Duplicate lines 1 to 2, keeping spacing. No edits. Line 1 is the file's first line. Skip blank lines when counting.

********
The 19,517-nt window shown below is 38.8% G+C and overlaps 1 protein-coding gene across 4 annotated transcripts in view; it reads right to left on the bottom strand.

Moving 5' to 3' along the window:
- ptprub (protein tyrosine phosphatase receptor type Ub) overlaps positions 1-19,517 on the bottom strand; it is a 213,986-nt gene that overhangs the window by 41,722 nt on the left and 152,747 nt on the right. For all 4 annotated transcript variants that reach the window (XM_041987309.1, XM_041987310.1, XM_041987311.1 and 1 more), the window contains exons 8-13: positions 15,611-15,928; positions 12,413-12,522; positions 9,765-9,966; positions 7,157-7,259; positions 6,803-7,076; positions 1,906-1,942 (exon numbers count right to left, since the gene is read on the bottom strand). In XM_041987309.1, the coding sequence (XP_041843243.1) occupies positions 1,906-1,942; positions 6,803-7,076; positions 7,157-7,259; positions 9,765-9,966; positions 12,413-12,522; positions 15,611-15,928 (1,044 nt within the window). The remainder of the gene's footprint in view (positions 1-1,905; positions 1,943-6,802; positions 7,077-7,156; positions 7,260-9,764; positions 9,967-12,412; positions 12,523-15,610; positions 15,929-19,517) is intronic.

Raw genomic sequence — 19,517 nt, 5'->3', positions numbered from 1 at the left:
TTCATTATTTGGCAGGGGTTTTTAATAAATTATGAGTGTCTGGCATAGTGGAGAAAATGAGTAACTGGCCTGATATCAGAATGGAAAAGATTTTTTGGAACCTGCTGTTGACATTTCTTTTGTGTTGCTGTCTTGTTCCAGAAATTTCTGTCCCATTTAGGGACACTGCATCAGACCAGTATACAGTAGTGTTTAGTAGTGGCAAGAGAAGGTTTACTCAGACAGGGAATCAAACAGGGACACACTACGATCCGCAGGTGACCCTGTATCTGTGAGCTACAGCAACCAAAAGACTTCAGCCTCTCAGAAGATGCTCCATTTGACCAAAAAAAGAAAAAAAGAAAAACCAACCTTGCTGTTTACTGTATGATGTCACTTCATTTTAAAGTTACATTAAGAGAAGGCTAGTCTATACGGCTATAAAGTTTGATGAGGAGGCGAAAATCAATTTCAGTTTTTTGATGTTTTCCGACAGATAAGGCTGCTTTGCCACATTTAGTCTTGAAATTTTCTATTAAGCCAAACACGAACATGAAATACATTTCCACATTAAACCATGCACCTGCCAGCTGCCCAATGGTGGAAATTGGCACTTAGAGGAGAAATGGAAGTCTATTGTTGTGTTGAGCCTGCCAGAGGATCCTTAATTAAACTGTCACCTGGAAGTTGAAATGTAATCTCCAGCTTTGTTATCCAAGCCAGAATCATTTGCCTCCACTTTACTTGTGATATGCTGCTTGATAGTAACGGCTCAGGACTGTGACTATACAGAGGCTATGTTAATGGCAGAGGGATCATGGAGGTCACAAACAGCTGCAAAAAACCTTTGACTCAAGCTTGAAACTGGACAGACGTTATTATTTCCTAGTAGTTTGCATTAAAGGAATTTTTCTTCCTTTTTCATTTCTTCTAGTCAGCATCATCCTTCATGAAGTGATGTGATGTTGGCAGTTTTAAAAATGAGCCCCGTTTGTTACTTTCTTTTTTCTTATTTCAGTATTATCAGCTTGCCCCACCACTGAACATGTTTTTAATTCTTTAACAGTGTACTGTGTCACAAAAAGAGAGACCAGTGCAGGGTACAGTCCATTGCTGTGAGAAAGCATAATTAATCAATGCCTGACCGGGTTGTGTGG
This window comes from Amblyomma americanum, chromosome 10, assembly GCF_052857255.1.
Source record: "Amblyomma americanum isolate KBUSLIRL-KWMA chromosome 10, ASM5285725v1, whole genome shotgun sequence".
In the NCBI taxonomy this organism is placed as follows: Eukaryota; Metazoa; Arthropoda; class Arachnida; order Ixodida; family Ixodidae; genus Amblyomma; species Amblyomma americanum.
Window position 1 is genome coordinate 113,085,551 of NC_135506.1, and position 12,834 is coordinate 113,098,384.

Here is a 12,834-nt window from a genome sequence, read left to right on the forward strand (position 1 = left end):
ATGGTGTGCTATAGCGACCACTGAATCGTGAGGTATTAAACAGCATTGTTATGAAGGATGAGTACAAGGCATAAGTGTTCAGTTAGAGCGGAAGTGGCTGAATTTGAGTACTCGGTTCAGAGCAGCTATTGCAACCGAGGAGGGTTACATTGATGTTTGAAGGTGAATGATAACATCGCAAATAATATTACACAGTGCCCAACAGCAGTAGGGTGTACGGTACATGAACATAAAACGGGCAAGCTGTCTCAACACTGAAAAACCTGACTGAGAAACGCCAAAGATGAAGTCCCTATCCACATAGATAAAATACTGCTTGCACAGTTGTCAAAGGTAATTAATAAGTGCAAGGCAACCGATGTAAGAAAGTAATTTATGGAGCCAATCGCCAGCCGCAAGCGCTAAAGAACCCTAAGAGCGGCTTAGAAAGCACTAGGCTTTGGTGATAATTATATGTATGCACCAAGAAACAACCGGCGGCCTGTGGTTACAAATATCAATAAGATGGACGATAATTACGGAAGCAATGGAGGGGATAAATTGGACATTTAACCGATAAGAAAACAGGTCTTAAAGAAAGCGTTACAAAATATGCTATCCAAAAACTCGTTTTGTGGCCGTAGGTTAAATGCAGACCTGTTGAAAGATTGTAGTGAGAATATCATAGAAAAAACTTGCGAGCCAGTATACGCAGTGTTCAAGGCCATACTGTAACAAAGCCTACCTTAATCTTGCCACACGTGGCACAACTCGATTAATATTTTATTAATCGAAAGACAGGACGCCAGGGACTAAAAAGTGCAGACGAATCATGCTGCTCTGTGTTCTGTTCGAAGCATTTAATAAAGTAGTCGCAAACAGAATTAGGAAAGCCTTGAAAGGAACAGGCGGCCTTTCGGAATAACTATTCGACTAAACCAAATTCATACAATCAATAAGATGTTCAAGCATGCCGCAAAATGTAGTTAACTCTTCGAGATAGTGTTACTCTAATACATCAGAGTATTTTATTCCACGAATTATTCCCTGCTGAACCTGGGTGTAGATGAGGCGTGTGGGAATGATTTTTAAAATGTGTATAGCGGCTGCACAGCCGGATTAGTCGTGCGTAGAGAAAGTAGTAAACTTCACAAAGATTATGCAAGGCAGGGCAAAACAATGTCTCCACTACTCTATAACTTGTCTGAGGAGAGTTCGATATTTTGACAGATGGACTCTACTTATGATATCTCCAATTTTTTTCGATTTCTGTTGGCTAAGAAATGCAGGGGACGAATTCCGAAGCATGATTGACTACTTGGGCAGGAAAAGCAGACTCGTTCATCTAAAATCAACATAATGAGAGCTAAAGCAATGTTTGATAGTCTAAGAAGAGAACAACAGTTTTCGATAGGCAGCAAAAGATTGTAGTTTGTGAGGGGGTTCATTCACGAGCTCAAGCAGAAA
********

The 19,517-nt window shown below is 38.8% G+C and overlaps 1 protein-coding gene across 4 annotated transcripts in view; it reads right to left on the bottom strand.

Moving 5' to 3' along the window: